Cache Valley Aviation and World War II

CPTP Students in Front of Planes
CPTP students of the Cache Valley Flying Service stand in front of their Piper J-3 Cub trainer aircraft at the Logan-Cache Airport. At its peak, the Cache Valley Flying Service had fifty planes and fifty-five instructors.
(USU Special Collections & Archives, P0657, Box 2, Folder 3, Image 8)

Realizing the need to once again build up forces due to threats overseas, the Civilian Pilot Training Program (CPTP) was established in 1939 to offer students preliminary flight training in preparation for military service. This program selected universities across the country to run ground training and contract with private operators to provide flight training for prospective aviators. The Logan Chamber of Commerce and the USAC sought to participate, eager to get Cache Valley involved in the war effort. However, this required expanding and re-graveling the runways in order for the Logan-Cache Airport to qualify. These alterations were made by late 1939, and by early 1940, the federal government announced a need for airports nationwide, allowing for the Works Progress Administration (WPA) and the Civil Aeronautics Administration (CAA) to provide the funds necessary to add an additional runway and improve the entire airport infrastructure at the Logan-Cache Airport. The Cache Valley Flying Service received the contract to offer flight training, becoming one of the largest CPT programs in the region in coordination with ground school offered through the USAC.[1] Being selected for the CPTP was not only a patriotic honor, but also a terrific boost for any municipality’s payroll. By April 1942, the training program already represented a payroll of 1.5 million dollars annually for Cache County.[2]

Reincorporated in 1941 as the Cache Valley Flying Service, the company employed fifty-five instructors and had a fleet of fifty planes at its peak. The planes flown were primarily small, two-seat Piper J-3 Cubs. The operation was so large that several buildings from the Civilian Conservation Corps (CCC) camp in the Cub River basin were procured and moved to the airport for use in training. A large hangar capable of holding most of the trainer aircraft was also constructed to accommodate expanding needs.[3]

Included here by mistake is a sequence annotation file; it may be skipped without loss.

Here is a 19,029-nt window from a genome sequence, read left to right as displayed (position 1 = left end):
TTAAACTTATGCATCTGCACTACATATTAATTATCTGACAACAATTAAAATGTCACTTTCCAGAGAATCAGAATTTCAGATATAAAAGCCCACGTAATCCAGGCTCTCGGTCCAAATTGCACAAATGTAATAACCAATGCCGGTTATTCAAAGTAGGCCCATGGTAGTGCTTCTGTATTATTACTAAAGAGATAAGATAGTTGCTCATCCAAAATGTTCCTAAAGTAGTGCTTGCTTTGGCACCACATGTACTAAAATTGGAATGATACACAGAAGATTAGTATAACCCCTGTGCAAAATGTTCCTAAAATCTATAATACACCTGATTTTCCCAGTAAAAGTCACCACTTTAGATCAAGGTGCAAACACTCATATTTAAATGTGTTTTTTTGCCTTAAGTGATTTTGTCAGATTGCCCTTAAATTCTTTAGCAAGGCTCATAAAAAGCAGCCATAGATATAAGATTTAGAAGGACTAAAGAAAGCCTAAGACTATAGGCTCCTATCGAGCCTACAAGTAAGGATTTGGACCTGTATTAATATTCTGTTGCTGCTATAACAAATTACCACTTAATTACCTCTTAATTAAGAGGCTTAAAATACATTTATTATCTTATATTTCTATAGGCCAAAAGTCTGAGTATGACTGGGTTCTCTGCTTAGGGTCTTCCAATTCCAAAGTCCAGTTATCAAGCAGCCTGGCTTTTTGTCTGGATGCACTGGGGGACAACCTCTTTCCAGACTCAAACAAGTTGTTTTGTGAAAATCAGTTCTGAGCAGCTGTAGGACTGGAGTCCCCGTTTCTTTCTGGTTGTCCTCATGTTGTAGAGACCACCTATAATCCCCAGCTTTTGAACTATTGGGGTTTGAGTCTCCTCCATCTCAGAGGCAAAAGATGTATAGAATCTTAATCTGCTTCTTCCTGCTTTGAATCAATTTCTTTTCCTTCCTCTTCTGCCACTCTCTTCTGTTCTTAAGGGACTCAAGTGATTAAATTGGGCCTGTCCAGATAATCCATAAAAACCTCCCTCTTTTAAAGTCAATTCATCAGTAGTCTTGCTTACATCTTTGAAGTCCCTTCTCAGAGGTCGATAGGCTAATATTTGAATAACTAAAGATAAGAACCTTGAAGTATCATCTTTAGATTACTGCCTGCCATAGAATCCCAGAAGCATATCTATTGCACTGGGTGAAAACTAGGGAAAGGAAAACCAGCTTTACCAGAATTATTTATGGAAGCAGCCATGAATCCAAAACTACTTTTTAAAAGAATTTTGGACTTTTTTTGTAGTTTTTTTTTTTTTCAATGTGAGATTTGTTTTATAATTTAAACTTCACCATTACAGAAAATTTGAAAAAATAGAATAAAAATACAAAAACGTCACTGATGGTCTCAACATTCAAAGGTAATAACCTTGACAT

USAC Students Work on Aircraft Engines
USAC students work on piston aircraft engines. The USAC has offered ground school and aviation mechanics classes since the 1930s.
(USU Special Collections & Archives, P0657, Box 2, Folder 3, Image 12)

Through the CPT program, students received flying lessons at the Logan-Cache Airport with the Cache Valley Flying Service. Prior to actual flying, students underwent ground school at the USAC where they learned the basics of flight. The USAC also had other federal contracts, including aircraft mechanic training as well as radio training for naval aviators and flight crews. Most of this training took place both on campus and at the airport.

By June 1944, when the CPT program ended, over 3,000 aviators had been trained by the USAC and the Cache Valley Flying Service. These young men from all around the country became military aviators and made their contributions to the war effort. Cache Valley excitedly petitioned to take part in wartime aviation efforts, and the preexisting infrastructure and interest made it possible, as was mentioned by the Cache Chamber of Commerce:

It is the opinion [of the Cache Chamber of Commerce] that without the efforts put forth during the past several years to bring the airport up to present condition, it would be difficult now to get an airport with government financial support. There would have been no training program at the airport. The present training program at the Logan-Cache Airport ranks as one of the best in the intermountain states. With other improvements to be made the Logan-Cache Airport will be available for airmail, express, and passenger service after the war. A large airline company has already made application for franchise for this service.[4]

[1] George D. Clyde, “History of Logan City—Cache County Airport,” MS 14.4/1:17, Papers of the School of Engineering, Merrill-Cazier Library Special Collections & Archives, Utah State University.
[2] USU_COLL MSS 293, Box 4 Fd 1, Cache Chamber of Commerce papers, 1904–1999, Merrill-Cazier Library Special Collections & Archives, Utah State University.
[3] USU_COLL MSS 293, Box 4 Fd 1, Cache Chamber of Commerce papers.
[4] USU_COLL MSS 293, Box 4 Fd 1, Cache Chamber of Commerce papers.